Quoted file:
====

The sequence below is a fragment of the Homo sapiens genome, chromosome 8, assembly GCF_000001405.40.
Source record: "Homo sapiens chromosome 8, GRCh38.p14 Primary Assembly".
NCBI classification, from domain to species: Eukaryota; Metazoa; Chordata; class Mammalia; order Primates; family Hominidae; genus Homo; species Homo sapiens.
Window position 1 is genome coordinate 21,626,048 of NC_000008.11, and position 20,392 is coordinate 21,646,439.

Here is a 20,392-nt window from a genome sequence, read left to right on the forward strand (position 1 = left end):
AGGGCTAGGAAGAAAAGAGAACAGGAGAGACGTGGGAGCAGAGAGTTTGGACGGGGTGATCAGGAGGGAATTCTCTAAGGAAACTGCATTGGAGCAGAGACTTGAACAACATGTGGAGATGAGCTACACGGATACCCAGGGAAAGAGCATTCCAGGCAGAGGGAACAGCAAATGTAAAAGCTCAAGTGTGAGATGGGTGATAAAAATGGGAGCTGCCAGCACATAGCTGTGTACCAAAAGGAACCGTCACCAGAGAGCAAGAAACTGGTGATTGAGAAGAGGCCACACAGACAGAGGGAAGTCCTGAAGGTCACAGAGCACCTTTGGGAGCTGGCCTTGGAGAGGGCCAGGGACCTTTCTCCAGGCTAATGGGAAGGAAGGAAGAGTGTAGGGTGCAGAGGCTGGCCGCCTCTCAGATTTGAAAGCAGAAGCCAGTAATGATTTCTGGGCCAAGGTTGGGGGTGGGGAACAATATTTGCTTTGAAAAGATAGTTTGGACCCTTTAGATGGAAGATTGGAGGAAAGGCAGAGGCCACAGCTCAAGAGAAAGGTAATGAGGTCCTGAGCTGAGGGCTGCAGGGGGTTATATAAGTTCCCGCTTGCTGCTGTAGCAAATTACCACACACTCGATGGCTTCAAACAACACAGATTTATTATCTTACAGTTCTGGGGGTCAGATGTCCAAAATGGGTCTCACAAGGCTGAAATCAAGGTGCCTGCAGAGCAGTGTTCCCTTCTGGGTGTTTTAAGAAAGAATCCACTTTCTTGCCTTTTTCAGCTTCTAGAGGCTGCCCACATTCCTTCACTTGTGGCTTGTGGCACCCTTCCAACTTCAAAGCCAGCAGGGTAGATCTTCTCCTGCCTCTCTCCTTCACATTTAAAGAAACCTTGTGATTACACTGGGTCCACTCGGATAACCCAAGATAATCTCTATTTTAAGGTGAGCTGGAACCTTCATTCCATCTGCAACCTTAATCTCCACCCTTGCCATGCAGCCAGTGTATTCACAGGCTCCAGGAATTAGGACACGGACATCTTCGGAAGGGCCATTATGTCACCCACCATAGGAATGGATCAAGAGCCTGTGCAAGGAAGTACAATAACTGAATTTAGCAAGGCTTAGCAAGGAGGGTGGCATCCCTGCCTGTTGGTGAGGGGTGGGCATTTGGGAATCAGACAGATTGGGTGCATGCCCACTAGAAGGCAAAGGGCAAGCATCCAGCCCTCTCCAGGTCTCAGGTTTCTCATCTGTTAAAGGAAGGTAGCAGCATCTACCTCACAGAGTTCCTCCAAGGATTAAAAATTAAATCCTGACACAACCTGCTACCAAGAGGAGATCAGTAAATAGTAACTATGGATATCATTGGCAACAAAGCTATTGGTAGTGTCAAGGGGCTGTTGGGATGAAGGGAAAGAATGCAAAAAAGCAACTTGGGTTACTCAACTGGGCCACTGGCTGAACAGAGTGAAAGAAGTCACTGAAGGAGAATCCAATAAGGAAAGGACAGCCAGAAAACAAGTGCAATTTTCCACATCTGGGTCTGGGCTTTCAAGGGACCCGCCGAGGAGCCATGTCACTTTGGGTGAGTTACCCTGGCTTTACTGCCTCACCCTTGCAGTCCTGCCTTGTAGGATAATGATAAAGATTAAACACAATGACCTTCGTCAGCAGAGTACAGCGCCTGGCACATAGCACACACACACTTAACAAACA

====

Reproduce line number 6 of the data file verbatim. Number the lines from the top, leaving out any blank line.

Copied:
AGGGCTAGGAAGAAAAGAGAACAGGAGAGACGTGGGAGCAGAGAGTTTGGACGGGGTGATCAGGAGGGAATTCTCTAAGGAAACTGCATTGGAGCAGAGACTTGAACAACATGTGGAGATGAGCTACACGGATACCCAGGGAAAGAGCATTCCAGGCAGAGGGAACAGCAAATGTAAAAGCTCAAGTGTGAGATGGGTGATAAAAATGGGAGCTGCCAGCACATAGCTGTGTACCAAAAGGAACCGTCACCAGAGAGCAAGAAACTGGTGATTGAGAAGAGGCCACACAGACAGAGGGAAGTCCTGAAGGTCACAGAGCACCTTTGGGAGCTGGCCTTGGAGAGGGCCAGGGACCTTTCTCCAGGCTAATGGGAAGGAAGGAAGAGTGTAGGGTGCAGAGGCTGGCCGCCTCTCAGATTTGAAAGCAGAAGCCAGTAATGATTTCTGGGCCAAGGTTGGGGGTGGGGAACAATATTTGCTTTGAAAAGATAGTTTGGACCCTTTAGATGGAAGATTGGAGGAAAGGCAGAGGCCACAGCTCAAGAGAAAGGTAATGAGGTCCTGAGCTGAGGGCTGCAGGGGGTTATATAAGTTCCCGCTTGCTGCTGTAGCAAATTACCACACACTCGATGGCTTCAAACAACACAGATTTATTATCTTACAGTTCTGGGGGTCAGATGTCCAAAATGGGTCTCACAAGGCTGAAATCAAGGTGCCTGCAGAGCAGTGTTCCCTTCTGGGTGTTTTAAGAAAGAATCCACTTTCTTGCCTTTTTCAGCTTCTAGAGGCTGCCCACATTCCTTCACTTGTGGCTTGTGGCACCCTTCCAACTTCAAAGCCAGCAGGGTAGATCTTCTCCTGCCTCTCTCCTTCACATTTAAAGAAACCTTGTGATTACACTGGGTCCACTCGGATAACCCAAGATAATCTCTATTTTAAGGTGAGCTGGAACCTTCATTCCATCTGCAACCTTAATCTCCACCCTTGCCATGCAGCCAGTGTATTCACAGGCTCCAGGAATTAGGACACGGACATCTTCGGAAGGGCCATTATGTCACCCACCATAGGAATGGATCAAGAGCCTGTGCAAGGAAGTACAATAACTGAATTTAGCAAGGCTTAGCAAGGAGGGTGGCATCCCTGCCTGTTGGTGAGGGGTGGGCATTTGGGAATCAGACAGATTGGGTGCATGCCCACTAGAAGGCAAAGGGCAAGCATCCAGCCCTCTCCAGGTCTCAGGTTTCTCATCTGTTAAAGGAAGGTAGCAGCATCTACCTCACAGAGTTCCTCCAAGGATTAAAAATTAAATCCTGACACAACCTGCTACCAAGAGGAGATCAGTAAATAGTAACTATGGATATCATTGGCAACAAAGCTATTGGTAGTGTCAAGGGGCTGTTGGGATGAAGGGAAAGAATGCAAAAAAGCAACTTGGGTTACTCAACTGGGCCACTGGCTGAACAGAGTGAAAGAAGTCACTGAAGGAGAATCCAATAAGGAAAGGACAGCCAGAAAACAAGTGCAATTTTCCACATCTGGGTCTGGGCTTTCAAGGGACCCGCCGAGGAGCCATGTCACTTTGGGTGAGTTACCCTGGCTTTACTGCCTCACCCTTGCAGTCCTGCCTTGTAGGATAATGATAAAGATTAAACACAATGACCTTCGTCAGCAGAGTACAGCGCCTGGCACATAGCACACACACACTTAACAAACA